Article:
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HTC Desire C review
HTC's new budget phone looks to set the bar at the bottom end

As with most smartphones these days the HTC Desire C offers up a variety of different messaging options, so no longer are you confined to just calls and SMS.

First up are the Gmail and Mail apps, providing you with emailing solutions. The Gmail app, unsurprisingly, deals only with Google's electronic mail offering, while Mail is far more open.

HTC Desire C review

You can set up a number of different accounts in the Mail app, including Gmail, and view all your messages in one universal inbox, or separately by account, depending on how you like to work.

HTC Desire C review

Then there's the Messages app for all your SMS and MMS needs. It's the standard Android application with that special Sense 4.0 design on top - straight forward to use, with the ability to attach a photo or video to your message.

If you're down with the kids, or in fact are a kid, then you'll be using the HTC Desire C to check your social networks.

HTC has pre-loaded the official Facebook app onto the Desire C and you're able to sync this with your contacts list, calendar and the Friend Stream app.

Google+ also sits on the handset as standard, but doesn't enjoy any of the connectivity link ups of the Facebook app, while Twitter seems to have been completely disowned by HTC, with the Taiwanese firm not offering any integration or even an app out of the box.

A quick trip to Google Play will sort this out, but don't bother trying to link your Twitter mates to contact profiles – or head to Friend Stream to for a quick tweet, as there's no support for Twitter here either.

The separate Google+ Messenger app also comes pre-loaded on the Desire C, if you're someone who has enough friends on it to cobble together for a chat.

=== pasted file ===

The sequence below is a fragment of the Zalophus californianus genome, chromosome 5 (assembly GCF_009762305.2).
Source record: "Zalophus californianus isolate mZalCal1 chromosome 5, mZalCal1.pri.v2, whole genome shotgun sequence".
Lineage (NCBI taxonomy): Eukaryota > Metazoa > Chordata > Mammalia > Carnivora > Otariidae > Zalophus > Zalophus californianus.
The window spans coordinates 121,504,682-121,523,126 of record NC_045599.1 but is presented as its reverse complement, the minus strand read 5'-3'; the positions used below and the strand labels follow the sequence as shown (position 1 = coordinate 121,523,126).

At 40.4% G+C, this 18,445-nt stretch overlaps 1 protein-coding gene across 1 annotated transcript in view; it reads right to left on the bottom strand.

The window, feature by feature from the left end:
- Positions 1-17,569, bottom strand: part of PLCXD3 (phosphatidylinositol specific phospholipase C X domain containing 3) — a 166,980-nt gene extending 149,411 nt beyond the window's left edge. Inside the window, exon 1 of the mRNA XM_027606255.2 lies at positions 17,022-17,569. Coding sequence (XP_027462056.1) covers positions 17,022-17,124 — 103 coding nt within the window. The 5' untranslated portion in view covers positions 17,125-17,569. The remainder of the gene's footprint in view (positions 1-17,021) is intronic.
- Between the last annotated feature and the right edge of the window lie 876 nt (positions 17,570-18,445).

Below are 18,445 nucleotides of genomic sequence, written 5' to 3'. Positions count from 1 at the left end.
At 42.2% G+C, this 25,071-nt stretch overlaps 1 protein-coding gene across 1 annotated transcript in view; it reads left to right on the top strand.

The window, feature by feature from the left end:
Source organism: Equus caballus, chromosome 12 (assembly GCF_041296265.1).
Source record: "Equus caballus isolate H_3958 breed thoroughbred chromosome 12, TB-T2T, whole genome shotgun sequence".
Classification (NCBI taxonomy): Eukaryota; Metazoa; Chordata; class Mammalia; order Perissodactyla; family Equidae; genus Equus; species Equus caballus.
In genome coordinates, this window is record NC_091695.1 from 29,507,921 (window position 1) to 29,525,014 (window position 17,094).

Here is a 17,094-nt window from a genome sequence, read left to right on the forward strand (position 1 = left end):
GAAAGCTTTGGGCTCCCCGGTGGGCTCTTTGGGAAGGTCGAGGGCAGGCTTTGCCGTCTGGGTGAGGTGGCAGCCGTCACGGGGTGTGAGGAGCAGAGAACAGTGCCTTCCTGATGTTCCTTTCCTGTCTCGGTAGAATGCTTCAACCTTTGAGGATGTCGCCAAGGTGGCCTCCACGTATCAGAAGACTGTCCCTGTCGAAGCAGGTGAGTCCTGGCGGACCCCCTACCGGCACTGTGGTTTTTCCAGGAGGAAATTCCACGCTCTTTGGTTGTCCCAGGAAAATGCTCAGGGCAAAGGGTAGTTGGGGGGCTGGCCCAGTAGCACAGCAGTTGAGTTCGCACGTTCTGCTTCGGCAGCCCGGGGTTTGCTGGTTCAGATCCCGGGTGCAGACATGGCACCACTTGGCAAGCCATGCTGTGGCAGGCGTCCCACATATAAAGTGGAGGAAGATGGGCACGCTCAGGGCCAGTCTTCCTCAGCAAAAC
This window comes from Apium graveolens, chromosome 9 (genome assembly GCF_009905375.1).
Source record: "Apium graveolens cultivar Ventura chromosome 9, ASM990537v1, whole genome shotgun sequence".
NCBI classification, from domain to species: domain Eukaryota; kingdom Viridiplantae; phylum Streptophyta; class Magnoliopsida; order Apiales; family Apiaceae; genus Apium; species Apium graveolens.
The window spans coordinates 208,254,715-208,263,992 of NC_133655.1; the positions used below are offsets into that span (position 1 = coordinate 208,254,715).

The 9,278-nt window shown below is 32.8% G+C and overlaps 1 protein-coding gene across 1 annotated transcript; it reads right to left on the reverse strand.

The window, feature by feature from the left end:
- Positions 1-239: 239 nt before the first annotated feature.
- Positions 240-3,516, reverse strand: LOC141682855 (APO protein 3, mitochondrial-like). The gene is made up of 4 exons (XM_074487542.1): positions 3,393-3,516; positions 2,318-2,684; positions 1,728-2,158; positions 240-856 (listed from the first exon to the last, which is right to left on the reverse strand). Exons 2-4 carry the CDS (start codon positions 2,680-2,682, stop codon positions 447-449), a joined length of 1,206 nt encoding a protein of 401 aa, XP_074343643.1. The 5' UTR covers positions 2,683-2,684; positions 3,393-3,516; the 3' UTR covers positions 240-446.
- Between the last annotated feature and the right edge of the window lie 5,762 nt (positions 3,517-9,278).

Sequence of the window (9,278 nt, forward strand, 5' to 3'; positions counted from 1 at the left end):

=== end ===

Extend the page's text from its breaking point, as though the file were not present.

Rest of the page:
HTC Desire C review

Friend Stream is HTC's universal inbox for social network accounts, although for some inexplicable reason you can only add Facebook and Flickr accounts to it on the Desire C.

HTC Desire C review

It does defeat the point of a universal inbox if you're unable to add a host of accounts, and once again the higher-powered HTCs allow for a variety of accounts to be added – is this the Desire C's sub-standard innards letting it down here?

These messaging options do come a little unstuck when you go to type your message.

HTC is one of the better manufacturers when it comes to Android keyboards, producing a better experience than Samsung on the likes of the Galaxy Y.

However on the 3.5-inch display of the Desire C the keyboard feels slightly cramped, and the sluggish processor means the keys lack the zip of more powerful handsets.

HTC Desire C review

Turn the Desire C sideways and the landscape keyboard offers more travel and a better typing experience, but you completely lose the message you were replying to – although that being said you can't see much of the message in portrait view either.

If you yearn for a better board, then pop over to Google Play where you'll be treated to a range of free and paid-for options – our favourite is Swiftkey X.